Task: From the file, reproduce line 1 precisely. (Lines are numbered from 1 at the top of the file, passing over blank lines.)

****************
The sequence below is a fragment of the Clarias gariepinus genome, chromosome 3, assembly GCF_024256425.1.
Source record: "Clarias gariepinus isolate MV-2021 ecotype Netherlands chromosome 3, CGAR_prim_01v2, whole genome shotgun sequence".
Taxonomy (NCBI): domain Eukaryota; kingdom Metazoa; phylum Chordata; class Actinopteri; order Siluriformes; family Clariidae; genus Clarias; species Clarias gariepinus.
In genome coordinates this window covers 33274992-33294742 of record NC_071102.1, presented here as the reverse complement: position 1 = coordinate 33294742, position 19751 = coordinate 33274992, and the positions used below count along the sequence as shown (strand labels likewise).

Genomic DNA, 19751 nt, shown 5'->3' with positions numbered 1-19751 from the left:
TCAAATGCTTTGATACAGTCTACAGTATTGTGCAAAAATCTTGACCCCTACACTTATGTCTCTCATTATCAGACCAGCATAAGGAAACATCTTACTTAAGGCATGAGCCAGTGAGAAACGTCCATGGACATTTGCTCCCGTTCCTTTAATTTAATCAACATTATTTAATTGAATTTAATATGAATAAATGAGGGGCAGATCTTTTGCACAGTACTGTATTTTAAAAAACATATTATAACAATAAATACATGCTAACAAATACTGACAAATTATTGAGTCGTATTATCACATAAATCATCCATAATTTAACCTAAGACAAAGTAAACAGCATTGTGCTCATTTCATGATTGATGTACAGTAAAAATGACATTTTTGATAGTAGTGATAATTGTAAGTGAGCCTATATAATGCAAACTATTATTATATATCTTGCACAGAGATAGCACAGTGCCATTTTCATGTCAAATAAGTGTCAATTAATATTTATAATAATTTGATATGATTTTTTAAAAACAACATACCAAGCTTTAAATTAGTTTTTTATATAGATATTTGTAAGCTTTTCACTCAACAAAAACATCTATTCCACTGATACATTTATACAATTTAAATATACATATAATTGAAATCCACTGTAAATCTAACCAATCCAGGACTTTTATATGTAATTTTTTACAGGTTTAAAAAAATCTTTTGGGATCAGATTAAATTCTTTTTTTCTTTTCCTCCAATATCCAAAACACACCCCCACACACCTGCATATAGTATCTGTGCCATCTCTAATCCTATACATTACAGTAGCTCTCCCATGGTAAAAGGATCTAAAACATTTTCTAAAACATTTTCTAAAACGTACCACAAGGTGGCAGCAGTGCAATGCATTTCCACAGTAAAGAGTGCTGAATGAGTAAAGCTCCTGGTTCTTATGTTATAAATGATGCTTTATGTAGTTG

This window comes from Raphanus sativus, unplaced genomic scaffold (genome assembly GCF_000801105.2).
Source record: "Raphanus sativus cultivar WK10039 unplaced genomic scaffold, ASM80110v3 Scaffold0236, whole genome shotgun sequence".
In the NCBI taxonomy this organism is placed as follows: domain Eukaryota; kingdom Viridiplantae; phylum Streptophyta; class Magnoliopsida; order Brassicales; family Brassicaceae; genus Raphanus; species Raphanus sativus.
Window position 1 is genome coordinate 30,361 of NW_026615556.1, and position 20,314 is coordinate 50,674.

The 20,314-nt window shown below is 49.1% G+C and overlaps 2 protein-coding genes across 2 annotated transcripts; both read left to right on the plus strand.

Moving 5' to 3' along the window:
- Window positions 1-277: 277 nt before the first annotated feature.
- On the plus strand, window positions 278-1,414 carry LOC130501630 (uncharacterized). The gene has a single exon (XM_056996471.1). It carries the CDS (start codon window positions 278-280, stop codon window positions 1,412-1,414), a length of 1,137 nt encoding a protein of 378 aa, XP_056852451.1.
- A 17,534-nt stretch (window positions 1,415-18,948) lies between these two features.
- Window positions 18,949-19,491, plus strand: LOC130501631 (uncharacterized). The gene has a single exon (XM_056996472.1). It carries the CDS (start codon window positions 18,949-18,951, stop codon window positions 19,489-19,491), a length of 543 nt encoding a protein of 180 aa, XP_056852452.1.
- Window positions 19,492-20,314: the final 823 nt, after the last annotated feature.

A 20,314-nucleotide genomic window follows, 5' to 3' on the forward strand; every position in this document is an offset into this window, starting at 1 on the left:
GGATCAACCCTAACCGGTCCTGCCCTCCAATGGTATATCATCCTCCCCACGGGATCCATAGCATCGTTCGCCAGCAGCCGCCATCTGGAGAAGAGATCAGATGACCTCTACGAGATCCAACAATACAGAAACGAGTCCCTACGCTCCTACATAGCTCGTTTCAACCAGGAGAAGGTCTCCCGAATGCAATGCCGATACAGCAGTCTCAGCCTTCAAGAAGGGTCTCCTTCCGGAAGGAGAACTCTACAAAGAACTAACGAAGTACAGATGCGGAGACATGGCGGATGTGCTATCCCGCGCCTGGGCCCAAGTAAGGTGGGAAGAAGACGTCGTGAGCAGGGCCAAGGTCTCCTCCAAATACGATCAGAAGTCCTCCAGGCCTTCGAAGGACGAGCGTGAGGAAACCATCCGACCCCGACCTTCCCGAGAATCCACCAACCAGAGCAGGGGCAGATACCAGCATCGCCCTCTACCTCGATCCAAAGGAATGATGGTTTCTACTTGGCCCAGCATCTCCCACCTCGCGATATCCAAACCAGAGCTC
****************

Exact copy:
The sequence below is a fragment of the Clarias gariepinus genome, chromosome 3, assembly GCF_024256425.1.